From 0 to 20 in 9 months. Marcy explains the process by which she helped support and catalyze the formation of 20 rural and small town Human Dignity Groups in the lead up to the 1992 elections which, in Oregon, asked voters to decide whether “homosexuality” should be declared “abnormal and perverse” – and unconstitutional.
In 1996 Illinois Valley residents came together in an unprecedented campaign to stop a prison from being built in their community. Here campaign leader Dave Toler recounts the story of unlikely allies coming together to turn the tide.
Part of ROP’s approach to leadership development is providing emotional support and helping local leaders to re-frame challenging experiences or problems. Throughout the 1990s, Elli Work served as Executive Director for Deschutes County Coalition for Human Dignity, an ROP member group. In this clip, Elli recalls a call she made to ROP director, Marcy Westerling, during a particularly difficult moment.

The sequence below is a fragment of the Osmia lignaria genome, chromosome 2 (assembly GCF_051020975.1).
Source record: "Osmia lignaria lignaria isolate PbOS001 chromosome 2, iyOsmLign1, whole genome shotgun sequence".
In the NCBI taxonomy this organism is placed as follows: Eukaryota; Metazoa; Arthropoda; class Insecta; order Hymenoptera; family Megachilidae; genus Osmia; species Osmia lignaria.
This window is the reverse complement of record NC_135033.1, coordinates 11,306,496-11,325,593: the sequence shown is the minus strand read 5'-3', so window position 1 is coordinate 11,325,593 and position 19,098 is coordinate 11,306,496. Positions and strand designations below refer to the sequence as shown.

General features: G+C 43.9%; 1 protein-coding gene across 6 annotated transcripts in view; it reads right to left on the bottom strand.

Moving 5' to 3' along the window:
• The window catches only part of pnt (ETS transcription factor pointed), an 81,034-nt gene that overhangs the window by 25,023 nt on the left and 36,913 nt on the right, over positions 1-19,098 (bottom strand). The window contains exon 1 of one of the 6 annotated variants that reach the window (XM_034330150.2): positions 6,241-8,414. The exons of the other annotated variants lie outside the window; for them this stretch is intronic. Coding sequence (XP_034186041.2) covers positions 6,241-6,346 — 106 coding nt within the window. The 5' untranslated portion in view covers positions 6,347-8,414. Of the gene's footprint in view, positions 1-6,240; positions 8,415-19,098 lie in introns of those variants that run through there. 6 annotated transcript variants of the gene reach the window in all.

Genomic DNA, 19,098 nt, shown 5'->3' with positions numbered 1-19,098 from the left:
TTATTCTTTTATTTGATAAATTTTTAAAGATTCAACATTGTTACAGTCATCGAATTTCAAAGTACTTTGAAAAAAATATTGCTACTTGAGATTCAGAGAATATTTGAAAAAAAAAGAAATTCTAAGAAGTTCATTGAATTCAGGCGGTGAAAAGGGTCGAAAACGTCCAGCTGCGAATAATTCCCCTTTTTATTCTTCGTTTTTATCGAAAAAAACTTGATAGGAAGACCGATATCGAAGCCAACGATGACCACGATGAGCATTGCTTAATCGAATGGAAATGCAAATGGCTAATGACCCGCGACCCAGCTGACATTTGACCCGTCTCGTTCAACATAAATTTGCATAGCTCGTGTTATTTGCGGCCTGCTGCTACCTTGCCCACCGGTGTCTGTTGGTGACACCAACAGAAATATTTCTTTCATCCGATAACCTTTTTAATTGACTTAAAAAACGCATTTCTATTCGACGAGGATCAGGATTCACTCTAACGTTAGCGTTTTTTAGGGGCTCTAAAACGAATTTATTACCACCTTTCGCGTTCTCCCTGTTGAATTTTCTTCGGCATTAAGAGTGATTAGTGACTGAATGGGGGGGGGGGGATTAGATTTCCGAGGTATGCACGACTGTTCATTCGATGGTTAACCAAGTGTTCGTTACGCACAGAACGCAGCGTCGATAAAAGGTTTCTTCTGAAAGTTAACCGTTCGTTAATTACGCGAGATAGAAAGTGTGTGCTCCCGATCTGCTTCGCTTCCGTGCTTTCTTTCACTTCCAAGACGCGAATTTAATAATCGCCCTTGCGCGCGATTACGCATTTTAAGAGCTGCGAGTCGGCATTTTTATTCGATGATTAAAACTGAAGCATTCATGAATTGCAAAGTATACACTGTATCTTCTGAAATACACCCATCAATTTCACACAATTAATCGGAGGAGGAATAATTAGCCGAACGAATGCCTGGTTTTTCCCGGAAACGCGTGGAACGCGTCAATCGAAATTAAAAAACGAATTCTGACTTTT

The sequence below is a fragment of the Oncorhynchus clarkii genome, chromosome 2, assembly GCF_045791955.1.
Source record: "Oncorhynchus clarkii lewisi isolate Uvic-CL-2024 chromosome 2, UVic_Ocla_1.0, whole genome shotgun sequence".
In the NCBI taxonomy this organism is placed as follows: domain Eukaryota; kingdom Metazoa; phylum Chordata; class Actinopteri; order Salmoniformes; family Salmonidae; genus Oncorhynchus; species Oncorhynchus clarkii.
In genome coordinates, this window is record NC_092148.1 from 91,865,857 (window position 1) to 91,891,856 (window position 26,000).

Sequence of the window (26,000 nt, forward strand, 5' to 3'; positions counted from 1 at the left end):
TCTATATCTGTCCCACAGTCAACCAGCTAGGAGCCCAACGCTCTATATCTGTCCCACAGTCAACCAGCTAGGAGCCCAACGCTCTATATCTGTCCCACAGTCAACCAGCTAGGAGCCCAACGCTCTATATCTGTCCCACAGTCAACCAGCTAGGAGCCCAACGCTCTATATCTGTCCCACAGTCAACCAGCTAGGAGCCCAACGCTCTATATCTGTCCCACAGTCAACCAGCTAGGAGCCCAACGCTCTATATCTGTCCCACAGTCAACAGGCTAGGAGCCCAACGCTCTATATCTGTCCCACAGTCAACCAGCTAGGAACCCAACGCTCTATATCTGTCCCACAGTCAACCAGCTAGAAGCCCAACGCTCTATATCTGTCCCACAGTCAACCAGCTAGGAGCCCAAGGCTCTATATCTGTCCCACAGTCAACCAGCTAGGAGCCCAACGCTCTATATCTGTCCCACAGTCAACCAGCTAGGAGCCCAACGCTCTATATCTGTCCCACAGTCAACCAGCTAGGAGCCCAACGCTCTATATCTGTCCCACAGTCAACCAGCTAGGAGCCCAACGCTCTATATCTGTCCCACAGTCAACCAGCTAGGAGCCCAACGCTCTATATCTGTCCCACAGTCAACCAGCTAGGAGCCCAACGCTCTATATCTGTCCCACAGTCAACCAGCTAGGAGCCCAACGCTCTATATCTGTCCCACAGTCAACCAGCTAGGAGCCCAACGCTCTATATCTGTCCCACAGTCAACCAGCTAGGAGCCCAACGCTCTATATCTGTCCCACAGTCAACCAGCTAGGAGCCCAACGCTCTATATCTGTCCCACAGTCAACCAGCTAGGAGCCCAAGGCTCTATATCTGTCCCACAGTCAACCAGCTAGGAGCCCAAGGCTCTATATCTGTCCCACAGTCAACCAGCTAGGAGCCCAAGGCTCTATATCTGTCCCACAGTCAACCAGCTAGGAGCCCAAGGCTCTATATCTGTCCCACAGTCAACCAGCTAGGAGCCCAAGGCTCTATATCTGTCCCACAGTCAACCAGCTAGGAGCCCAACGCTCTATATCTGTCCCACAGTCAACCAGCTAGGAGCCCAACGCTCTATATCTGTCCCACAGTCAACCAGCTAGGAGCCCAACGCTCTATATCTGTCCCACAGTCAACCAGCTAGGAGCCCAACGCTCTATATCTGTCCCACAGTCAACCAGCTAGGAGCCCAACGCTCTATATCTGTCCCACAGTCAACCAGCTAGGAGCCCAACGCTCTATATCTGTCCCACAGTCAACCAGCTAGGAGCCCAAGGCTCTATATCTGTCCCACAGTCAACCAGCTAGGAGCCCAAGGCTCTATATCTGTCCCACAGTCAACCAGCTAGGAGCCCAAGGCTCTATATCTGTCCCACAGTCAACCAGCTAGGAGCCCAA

Craig recalls the most successful campaign he’s ever worked on (and he’s worked on a lot!). How Columbia County Citizens for Human Dignity defeated a county-wide, anti-choice, parental notification ballot measure.
A Living Room Conversation around the theme of creating more welcoming communities goes in an unanticipated, but not unproductive, direction.
In 2000, the Oregon Citizens Alliance sponsored the anti-gay Ballot Measure 9: “Prohibits Public School Instruction Encouraging, Promoting, Sanctioning Homosexual, Bisexual Behaviors.” Local human dignity leader (and parent of a gay son), Linda Stahl, was fed up. Here she tells the story of what she did next – and her neighbors’ surprising reactions.
Why rural organizing is so critical.
Why ROP chose to make “Democracy” a defining feature of its 2012 STAND election guide and work.
Even when we start from presumably shared values, it’s not always clear that we’ll get to the same positions on the issues.
It’s not enough to plan a great event. Organizing requires follow-up and follow-through. Jerry reflects on two missed opportunities he witnessed while living in Tillamook County – and what ROP organizers, had they been involved, might have done differently.